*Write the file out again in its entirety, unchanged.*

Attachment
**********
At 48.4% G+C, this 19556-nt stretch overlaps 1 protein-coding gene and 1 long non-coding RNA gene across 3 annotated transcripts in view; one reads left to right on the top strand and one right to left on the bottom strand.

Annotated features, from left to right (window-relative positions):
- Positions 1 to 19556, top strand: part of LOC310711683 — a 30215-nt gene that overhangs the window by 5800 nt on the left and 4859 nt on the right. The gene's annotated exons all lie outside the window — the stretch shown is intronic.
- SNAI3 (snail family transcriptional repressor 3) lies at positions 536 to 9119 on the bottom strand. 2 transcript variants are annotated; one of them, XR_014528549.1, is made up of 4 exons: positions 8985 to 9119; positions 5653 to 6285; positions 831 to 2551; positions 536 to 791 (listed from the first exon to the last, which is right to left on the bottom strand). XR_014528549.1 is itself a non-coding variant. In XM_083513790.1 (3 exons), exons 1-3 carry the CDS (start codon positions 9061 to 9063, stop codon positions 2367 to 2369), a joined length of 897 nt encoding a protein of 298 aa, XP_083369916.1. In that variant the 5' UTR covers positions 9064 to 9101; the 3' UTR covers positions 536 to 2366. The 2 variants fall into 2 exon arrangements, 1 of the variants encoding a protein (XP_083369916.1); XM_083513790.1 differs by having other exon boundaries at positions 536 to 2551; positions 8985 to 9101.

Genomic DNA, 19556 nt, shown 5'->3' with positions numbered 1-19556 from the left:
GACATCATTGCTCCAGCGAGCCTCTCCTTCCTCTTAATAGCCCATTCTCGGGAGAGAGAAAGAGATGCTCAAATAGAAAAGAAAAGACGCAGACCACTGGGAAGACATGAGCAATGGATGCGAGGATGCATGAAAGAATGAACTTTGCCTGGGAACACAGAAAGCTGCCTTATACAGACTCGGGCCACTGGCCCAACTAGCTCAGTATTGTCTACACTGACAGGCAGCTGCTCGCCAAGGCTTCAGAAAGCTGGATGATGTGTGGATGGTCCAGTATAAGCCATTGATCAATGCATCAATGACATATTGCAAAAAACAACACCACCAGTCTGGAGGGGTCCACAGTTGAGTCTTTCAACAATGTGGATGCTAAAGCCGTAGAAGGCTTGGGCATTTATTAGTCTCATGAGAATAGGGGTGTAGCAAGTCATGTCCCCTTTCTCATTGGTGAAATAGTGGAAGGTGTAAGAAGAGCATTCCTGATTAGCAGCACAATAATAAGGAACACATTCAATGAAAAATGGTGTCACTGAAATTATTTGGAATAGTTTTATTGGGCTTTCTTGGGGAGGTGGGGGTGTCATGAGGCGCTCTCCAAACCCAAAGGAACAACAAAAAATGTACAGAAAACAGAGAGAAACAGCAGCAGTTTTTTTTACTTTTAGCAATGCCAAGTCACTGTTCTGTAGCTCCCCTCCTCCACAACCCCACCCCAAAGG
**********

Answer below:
At 48.4% G+C, this 19556-nt stretch overlaps 1 protein-coding gene and 1 long non-coding RNA gene across 3 annotated transcripts in view; one reads left to right on the top strand and one right to left on the bottom strand.

Annotated features, from left to right (window-relative positions):
- Positions 1 to 19556, top strand: part of LOC310711683 — a 30215-nt gene that overhangs the window by 5800 nt on the left and 4859 nt on the right. The gene's annotated exons all lie outside the window — the stretch shown is intronic.
- SNAI3 (snail family transcriptional repressor 3) lies at positions 536 to 9119 on the bottom strand. 2 transcript variants are annotated; one of them, XR_014528549.1, is made up of 4 exons: positions 8985 to 9119; positions 5653 to 6285; positions 831 to 2551; positions 536 to 791 (listed from the first exon to the last, which is right to left on the bottom strand). XR_014528549.1 is itself a non-coding variant. In XM_083513790.1 (3 exons), exons 1-3 carry the CDS (start codon positions 9061 to 9063, stop codon positions 2367 to 2369), a joined length of 897 nt encoding a protein of 298 aa, XP_083369916.1. In that variant the 5' UTR covers positions 9064 to 9101; the 3' UTR covers positions 536 to 2366. The 2 variants fall into 2 exon arrangements, 1 of the variants encoding a protein (XP_083369916.1); XM_083513790.1 differs by having other exon boundaries at positions 536 to 2551; positions 8985 to 9101.

Genomic DNA, 19556 nt, shown 5'->3' with positions numbered 1-19556 from the left:
GACATCATTGCTCCAGCGAGCCTCTCCTTCCTCTTAATAGCCCATTCTCGGGAGAGAGAAAGAGATGCTCAAATAGAAAAGAAAAGACGCAGACCACTGGGAAGACATGAGCAATGGATGCGAGGATGCATGAAAGAATGAACTTTGCCTGGGAACACAGAAAGCTGCCTTATACAGACTCGGGCCACTGGCCCAACTAGCTCAGTATTGTCTACACTGACAGGCAGCTGCTCGCCAAGGCTTCAGAAAGCTGGATGATGTGTGGATGGTCCAGTATAAGCCATTGATCAATGCATCAATGACATATTGCAAAAAACAACACCACCAGTCTGGAGGGGTCCACAGTTGAGTCTTTCAACAATGTGGATGCTAAAGCCGTAGAAGGCTTGGGCATTTATTAGTCTCATGAGAATAGGGGTGTAGCAAGTCATGTCCCCTTTCTCATTGGTGAAATAGTGGAAGGTGTAAGAAGAGCATTCCTGATTAGCAGCACAATAATAAGGAACACATTCAATGAAAAATGGTGTCACTGAAATTATTTGGAATAGTTTTATTGGGCTTTCTTGGGGAGGTGGGGGTGTCATGAGGCGCTCTCCAAACCCAAAGGAACAACAAAAAATGTACAGAAAACAGAGAGAAACAGCAGCAGTTTTTTTTACTTTTAGCAATGCCAAGTCACTGTTCTGTAGCTCCCCTCCTCCACAACCCCACCCCAAAGG